August 29, 1948 [Rope]

Almost twenty-five years after Leopold and Loeb exerted their Nietzschean anti-morality on Bobby Franks, one of the few “trials of the century” still fascinates.

--But in Rope such a trial is not to be, no screaming headlines, no Clarence Darrow pleas--just Hitchcock observing them in a closed and continuous space--his camera never leaving the room, following them without pause, as the day moves on outside the big window toward dark. This is the trial: to listen to them and see them so unrelentingly we begin to hope for their escape. It is the cruelest Hitchcock yet, soiling us for simply taking a seat and watching his movie.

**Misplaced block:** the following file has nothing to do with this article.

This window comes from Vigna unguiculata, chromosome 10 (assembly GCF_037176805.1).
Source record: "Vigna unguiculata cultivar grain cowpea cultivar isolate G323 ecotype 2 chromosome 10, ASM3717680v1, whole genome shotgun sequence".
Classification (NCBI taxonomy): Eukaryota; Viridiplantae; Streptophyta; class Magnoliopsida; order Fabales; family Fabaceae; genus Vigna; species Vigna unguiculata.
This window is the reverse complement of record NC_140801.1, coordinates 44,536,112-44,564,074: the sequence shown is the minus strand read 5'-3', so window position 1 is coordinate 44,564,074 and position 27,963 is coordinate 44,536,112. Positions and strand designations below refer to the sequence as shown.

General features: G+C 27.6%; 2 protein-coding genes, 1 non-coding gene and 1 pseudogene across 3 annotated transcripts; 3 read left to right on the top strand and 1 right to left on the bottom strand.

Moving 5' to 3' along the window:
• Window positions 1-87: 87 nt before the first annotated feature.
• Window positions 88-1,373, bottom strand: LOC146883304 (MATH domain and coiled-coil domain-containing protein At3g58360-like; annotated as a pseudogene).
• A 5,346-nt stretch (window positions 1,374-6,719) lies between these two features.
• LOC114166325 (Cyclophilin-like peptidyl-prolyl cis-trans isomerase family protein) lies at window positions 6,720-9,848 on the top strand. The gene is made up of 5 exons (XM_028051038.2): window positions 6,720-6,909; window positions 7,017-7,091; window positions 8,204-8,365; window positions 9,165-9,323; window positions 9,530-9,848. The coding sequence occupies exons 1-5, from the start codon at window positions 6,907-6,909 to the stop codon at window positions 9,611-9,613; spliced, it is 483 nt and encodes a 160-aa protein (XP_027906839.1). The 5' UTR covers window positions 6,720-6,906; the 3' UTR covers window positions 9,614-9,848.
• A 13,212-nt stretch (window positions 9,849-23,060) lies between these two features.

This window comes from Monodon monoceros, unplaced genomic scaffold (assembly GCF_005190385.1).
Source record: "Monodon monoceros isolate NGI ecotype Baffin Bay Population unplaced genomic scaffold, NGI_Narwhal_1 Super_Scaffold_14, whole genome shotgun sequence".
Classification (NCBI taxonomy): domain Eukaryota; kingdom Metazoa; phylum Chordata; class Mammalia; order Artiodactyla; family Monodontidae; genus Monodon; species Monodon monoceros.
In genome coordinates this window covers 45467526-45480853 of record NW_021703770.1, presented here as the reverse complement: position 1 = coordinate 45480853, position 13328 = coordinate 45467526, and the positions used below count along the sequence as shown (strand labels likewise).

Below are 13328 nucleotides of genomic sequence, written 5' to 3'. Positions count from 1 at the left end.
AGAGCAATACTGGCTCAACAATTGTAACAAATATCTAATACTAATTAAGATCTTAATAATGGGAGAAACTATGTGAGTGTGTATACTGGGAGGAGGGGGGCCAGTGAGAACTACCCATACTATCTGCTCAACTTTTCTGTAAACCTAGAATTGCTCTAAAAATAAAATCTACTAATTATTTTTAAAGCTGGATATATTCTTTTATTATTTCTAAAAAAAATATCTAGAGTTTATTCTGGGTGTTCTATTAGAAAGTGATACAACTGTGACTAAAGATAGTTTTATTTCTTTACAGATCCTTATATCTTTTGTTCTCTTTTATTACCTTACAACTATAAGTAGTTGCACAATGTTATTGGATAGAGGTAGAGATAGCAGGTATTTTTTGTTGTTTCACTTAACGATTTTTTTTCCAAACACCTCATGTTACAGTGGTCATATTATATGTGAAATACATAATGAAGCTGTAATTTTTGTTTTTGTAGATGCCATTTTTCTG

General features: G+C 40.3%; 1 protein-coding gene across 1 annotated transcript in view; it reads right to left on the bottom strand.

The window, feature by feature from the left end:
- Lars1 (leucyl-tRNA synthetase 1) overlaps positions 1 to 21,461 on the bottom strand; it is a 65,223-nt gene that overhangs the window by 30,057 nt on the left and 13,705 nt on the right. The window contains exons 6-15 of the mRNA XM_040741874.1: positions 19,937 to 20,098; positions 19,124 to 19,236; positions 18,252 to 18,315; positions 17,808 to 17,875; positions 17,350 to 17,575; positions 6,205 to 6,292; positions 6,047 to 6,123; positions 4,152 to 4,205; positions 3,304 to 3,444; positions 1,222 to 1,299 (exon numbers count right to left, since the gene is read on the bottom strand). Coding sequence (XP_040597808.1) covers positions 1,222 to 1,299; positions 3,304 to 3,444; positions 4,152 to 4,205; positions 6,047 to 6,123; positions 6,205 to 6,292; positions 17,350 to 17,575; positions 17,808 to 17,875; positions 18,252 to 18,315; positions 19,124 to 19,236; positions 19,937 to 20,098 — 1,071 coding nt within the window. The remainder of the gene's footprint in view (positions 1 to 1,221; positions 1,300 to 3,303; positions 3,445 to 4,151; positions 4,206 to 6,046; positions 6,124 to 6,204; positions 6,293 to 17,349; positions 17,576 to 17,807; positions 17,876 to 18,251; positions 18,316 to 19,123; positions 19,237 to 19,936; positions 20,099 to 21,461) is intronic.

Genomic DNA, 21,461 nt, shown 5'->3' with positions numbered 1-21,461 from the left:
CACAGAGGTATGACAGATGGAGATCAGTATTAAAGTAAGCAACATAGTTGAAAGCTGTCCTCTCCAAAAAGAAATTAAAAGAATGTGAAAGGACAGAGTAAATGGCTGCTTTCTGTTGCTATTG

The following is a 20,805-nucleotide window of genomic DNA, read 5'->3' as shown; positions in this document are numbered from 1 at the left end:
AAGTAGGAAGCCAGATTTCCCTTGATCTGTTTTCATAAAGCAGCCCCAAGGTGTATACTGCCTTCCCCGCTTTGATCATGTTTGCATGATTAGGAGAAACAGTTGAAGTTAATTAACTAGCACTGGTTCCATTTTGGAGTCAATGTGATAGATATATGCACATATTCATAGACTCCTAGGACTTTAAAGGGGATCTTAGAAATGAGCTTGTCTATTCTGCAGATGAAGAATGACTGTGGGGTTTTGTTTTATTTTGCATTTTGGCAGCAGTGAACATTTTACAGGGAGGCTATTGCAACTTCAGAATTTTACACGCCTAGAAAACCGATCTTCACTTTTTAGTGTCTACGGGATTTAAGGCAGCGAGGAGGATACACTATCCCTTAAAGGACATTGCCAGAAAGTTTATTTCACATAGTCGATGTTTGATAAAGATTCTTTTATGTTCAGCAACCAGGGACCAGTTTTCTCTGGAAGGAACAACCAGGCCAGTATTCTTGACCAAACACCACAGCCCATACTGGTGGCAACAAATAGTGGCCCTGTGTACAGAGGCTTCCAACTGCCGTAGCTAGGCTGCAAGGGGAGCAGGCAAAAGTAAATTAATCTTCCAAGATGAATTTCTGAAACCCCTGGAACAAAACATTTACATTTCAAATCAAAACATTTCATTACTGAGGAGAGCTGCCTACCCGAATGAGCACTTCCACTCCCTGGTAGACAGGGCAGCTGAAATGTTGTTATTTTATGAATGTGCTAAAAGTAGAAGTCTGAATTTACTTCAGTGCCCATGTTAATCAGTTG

Hitchcock hints at Leopold and Loeb’s homosexuality--particularly in Farley Granger’s passivity, his hesitation to see himself as the villain--and when he does, to feel the kind of shame we expect of him, not simply for the murder, but for the other secret, the one stored inside his body--the one they tell only to each other; and anyone who knows is automatically an accomplice or an enemy. And of course the smiling one, John Dall’s Brandon, enjoying both secrets, eager to keep more.

Poor Farley Granger: He seems the little boy here, the victim--and poor James Stewart as Rupert, their professor, who must splutter his indignation because Brandon had listened too carefully to his lectures. Rupert’s error was that he assumed his listeners possessed consciences. Hitchcock shows what happens when moral ciphers are given free rein, even in an increasingly cramped apartment.

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